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18 Toys That Damage Kids’ Hearing

18 Toys That Damage Kids’ Hearing

They are the toys that parents dread: wailing baby dolls, loud toy drums, karaoke machines. The noise can drive a person up the wall. Here’s a good excuse for getting rid of them: they may damage children’s hearing, according to the American Speech-Language-Hearing Association (ASHA).

“Squeaky rubber toys can emit sounds of 90 decibels (dB), as loud as a lawn mower,” ASHA warns. It takes just 15 minutes for 100 dB to cause hearing damage.

The Sight & Hearing Association (SHA) publishes an annual Noisy Toys List to help parents protect their kids’ hearing from these nefarious toys. Surprisingly, this year’s 18 entries include many educational toys, some toys meant for babies and some that can cause hearing damage with relatively little play-time.

This year’s loser is Disney Baby Einstein’s Take Along Tunes, designed for children three months and older. Next to a child’s ear, Tunes generates 114.8 dB. From 10 inches away, Tunes puts out 88.1 dBs.

Some other toys to dig out from under the Christmas tree: the Leap Frog Chat & Count Smartphone for kids as young as 18 months. It is handheld, which means children will put it up to their ears; when they do, they will get blasted with 100.7 dB.

Disney Baby Einstein loses again with its Discovery Drums. Drum purchasers know they are getting a loud toy virtually guaranteed to annoy nearby adults, but they may not realize that it is dangerous to its recipient.

Hearing loss is cumulative. A child who yaks on the Leap Frog Smartphone for a few weeks won’t suddenly become deaf, but over the years that child will also hear loud traffic and trains, construction noise, vacuum cleaners and ear buds playing music that is cranked up high so it can be heard over all the other noise. ASHA reports that 30 million Americans are exposed to dangerously loud noise regularly. Noise pollution is a serious and widespread problem.

The World Health Organization emphasizes that noise hurts more than our ears. Here is its list of other health consequences, as reported by Healthy Hearing:

  • Tinnitus, also referred to as ringing in the ears
  • Sleep disturbances
  • Cardiovascular problems
  • Pain and fatigue
  • Poor work and school performance
  • Speech problems
  • Hormonal responses (stress hormones), and their consequences on the metabolism and immune system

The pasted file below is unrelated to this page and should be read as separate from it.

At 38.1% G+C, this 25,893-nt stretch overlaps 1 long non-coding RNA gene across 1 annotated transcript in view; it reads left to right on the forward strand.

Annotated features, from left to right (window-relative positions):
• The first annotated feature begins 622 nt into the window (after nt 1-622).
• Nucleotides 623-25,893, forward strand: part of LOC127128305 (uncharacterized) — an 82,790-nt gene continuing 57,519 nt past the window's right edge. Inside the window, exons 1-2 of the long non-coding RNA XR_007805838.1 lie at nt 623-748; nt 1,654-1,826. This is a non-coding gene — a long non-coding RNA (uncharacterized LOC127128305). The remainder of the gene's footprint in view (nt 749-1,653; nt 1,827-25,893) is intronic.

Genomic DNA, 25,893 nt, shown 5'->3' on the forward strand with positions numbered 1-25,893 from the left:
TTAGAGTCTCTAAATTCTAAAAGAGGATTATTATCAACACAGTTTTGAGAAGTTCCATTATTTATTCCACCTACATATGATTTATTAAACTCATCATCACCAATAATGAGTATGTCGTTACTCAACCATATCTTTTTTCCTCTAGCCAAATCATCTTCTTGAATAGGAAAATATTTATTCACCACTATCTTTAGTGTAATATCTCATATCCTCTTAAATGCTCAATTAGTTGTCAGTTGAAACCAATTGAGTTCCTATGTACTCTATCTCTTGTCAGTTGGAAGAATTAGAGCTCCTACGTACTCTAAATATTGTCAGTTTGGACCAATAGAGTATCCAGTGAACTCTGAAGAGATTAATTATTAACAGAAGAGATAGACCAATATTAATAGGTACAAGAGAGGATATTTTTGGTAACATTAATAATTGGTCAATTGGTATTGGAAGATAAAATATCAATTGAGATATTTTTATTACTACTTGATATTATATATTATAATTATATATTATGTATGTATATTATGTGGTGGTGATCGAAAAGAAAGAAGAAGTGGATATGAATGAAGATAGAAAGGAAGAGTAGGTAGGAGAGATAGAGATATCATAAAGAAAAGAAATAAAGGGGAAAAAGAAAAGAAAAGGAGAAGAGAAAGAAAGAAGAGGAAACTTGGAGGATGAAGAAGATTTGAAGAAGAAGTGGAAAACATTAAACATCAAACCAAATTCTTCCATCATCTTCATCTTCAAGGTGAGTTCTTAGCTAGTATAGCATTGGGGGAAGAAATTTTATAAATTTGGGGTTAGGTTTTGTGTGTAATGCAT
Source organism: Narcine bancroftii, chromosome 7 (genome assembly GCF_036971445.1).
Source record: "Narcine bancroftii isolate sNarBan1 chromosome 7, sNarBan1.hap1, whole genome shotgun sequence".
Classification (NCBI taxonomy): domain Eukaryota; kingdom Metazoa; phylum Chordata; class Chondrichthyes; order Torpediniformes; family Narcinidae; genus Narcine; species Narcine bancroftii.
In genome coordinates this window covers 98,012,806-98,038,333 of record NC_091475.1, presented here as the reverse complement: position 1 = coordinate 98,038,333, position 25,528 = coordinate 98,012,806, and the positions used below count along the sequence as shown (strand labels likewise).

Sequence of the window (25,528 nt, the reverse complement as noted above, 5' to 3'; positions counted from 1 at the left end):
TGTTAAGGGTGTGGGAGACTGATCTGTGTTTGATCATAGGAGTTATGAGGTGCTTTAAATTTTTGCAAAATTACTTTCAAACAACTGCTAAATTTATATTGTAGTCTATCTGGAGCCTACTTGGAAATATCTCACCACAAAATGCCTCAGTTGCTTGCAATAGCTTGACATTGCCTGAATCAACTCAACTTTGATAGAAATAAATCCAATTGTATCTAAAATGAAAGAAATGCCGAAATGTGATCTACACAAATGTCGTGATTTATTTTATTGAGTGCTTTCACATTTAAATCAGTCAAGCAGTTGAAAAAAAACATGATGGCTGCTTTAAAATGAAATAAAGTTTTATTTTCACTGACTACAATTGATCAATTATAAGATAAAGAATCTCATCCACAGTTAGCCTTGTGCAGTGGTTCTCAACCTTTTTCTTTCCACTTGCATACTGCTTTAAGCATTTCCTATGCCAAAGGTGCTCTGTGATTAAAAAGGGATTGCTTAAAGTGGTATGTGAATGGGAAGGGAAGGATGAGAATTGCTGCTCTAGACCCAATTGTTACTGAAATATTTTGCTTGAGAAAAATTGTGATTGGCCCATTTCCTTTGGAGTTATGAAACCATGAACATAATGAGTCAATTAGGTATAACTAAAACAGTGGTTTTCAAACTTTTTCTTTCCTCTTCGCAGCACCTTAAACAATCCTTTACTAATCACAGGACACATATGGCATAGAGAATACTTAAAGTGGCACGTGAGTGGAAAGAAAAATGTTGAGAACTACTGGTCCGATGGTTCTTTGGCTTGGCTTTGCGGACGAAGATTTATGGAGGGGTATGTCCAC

Many parents strive to minimize risks to their children’s health, like germs, sun overexposure and junk food. Loud noise merits a place on that list.

It isn’t possible to escape damaging noise entirely in our culture, which helps explain why older people have significantly worse hearing in industrialized societies than elsewhere. Your future self will thank you for avoiding or reducing loud noise whenever you can. Children can’t do that for themselves, but when it comes to loud toys, parents can easily protect their kids by dumping the offending gadgets.

The Noisy Toys List creator, the Sight and Hearing Association, has an acronym that is on the nose: “sha” is Yiddish for “be quiet.” Please, toy manufacturers — SHA!

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Photo credit: Mike Watson Images

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66 comments

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6:03PM PST on Feb 23, 2014

we have none of these

10:54AM PST on Jan 22, 2014

It's hard to believe that toys can be made that loud. It's so unnecessary! And it's crazy that the loudest ones are from educational toys that most parents have put a lot of trust in over the years like Leap Frog. It's important to protect our kid's hearing early on to avoid problems down the road. I'd rather find a quieter alternative than risk my children's hearing over a toy.

10:01AM PST on Jan 15, 2014

I agree with Sarah B. on this one. I had no idea that some of the toys I purchased for my kids this year could cause hearing loss. Needless to say, I will be testing the volume of toys before purchasing in the future. I also found this article to be very helpful as well in case anyone is interested in learning more on this topic: http://hearingwise.com/general/are-your-childs-christmas-toys-causing-hearing-damage/

3:42AM PST on Jan 4, 2014

thanks

9:04PM PST on Dec 29, 2013

Thank you

11:05PM PST on Dec 27, 2013

Thank you.

4:51AM PST on Dec 25, 2013

Thank you for the information.

3:09PM PST on Dec 24, 2013

ty

2:50PM PST on Dec 24, 2013

tks

4:42AM PST on Dec 24, 2013

People who design toys that make a lot of noise either don't have children or they have bad memories or they are hard of hearing.

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